“The biology and culture of spirit possession:
An integrative model of dissociation and altered states of consciousness”
(Department of Anthropology, Northwestern University)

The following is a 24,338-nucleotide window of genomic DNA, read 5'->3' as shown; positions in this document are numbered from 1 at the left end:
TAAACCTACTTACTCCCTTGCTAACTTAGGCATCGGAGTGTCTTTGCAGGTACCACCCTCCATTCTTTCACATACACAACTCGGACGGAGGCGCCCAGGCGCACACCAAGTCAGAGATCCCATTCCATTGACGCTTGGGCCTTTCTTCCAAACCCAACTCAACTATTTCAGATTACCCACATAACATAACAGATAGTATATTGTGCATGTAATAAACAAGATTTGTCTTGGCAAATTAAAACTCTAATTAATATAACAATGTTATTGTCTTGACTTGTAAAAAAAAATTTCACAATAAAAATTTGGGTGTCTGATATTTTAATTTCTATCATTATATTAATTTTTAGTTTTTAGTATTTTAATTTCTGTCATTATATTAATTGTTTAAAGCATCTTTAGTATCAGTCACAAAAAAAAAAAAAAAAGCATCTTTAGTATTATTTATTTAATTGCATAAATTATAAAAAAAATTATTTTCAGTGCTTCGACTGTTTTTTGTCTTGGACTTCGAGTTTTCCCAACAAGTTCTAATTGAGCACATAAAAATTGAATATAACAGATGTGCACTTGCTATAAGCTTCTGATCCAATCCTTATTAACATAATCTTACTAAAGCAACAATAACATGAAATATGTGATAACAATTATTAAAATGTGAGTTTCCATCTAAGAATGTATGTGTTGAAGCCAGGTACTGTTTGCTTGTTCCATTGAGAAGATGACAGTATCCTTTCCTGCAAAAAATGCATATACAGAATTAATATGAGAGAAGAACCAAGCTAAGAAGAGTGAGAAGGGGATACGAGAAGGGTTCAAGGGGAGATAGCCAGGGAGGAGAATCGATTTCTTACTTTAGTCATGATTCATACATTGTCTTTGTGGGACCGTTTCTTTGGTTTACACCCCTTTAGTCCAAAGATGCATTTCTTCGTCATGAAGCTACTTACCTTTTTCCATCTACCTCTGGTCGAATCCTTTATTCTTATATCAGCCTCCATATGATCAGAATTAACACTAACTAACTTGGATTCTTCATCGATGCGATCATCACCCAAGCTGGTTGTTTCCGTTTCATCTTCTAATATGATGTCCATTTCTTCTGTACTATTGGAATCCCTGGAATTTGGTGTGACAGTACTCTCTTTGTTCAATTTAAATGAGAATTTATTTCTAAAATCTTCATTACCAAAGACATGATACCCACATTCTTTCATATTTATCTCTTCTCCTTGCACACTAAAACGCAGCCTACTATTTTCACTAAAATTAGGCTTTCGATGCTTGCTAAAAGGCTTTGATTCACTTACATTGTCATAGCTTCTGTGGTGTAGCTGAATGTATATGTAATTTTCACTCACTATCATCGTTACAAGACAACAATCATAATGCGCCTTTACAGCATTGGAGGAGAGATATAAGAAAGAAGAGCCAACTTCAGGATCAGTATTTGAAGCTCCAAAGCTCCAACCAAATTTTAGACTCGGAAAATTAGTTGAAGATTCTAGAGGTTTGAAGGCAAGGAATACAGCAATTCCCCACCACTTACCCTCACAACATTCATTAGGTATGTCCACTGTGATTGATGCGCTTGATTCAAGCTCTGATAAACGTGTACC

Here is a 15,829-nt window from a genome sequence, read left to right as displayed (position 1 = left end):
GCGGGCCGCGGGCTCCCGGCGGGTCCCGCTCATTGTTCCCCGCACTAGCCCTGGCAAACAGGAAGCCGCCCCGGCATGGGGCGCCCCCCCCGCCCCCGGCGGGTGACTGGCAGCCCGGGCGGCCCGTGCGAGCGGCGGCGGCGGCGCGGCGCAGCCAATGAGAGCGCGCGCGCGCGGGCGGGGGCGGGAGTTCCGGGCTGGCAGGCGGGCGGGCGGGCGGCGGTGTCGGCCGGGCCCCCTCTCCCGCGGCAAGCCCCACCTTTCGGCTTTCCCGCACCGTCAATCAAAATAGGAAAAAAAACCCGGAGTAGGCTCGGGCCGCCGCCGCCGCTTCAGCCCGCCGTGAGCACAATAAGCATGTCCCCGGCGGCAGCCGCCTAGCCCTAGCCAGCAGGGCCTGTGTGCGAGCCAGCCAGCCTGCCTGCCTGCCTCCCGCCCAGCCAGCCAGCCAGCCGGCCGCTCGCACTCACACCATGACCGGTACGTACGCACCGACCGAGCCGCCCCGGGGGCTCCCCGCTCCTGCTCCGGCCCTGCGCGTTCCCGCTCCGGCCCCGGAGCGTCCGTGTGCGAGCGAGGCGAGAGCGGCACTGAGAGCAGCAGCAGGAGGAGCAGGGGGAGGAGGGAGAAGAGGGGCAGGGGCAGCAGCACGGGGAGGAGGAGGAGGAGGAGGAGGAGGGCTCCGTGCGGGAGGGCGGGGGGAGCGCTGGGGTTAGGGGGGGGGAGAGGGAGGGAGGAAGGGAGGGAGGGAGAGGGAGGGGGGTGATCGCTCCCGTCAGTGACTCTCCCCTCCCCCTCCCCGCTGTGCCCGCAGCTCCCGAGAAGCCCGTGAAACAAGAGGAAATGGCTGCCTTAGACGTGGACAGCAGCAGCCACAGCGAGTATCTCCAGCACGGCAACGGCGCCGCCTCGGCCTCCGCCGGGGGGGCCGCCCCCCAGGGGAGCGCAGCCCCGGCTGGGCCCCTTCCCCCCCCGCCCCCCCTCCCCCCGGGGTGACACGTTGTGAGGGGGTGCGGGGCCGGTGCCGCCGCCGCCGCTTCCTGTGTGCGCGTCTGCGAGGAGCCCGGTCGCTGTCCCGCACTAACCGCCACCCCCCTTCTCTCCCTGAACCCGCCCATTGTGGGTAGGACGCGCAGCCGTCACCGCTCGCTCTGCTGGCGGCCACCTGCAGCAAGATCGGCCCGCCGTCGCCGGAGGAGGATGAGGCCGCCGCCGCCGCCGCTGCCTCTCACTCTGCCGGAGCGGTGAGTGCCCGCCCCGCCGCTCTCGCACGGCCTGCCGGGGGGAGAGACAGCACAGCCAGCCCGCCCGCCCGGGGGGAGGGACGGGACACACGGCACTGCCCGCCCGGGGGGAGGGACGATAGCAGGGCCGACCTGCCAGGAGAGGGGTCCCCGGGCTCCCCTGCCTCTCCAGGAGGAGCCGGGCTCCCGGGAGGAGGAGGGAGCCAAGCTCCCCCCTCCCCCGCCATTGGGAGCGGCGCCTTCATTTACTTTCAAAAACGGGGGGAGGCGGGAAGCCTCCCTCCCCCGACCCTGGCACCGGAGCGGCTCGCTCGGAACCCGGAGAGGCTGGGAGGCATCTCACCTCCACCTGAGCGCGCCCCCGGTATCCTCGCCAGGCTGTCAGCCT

Scholarly approaches to dissociation and related altered states of consciousness have been hindered by polemical ‘‘either/or’’ arguments: either such states represent real, spontaneous alterations in brain states that reflect basic neurobiological phenomena, or they are imaginary, socially constructed role performances dictated by interpersonal expectations and cultural scripts. Using a case study of possession trance and spiritual healing practices in an Afro-Brazilian religious tradition, I outline an approach to dissociative phenomena that integrates the neuropsychological notions of underlying mechanism with sociocultural processes of cognitive expectancy and narrative construction of self. Via cultural meanings and practices, I argue that individuals learn to actively inhibit or suppress aspects of attention and perception leading to alterations in the experience of conscious self-awareness.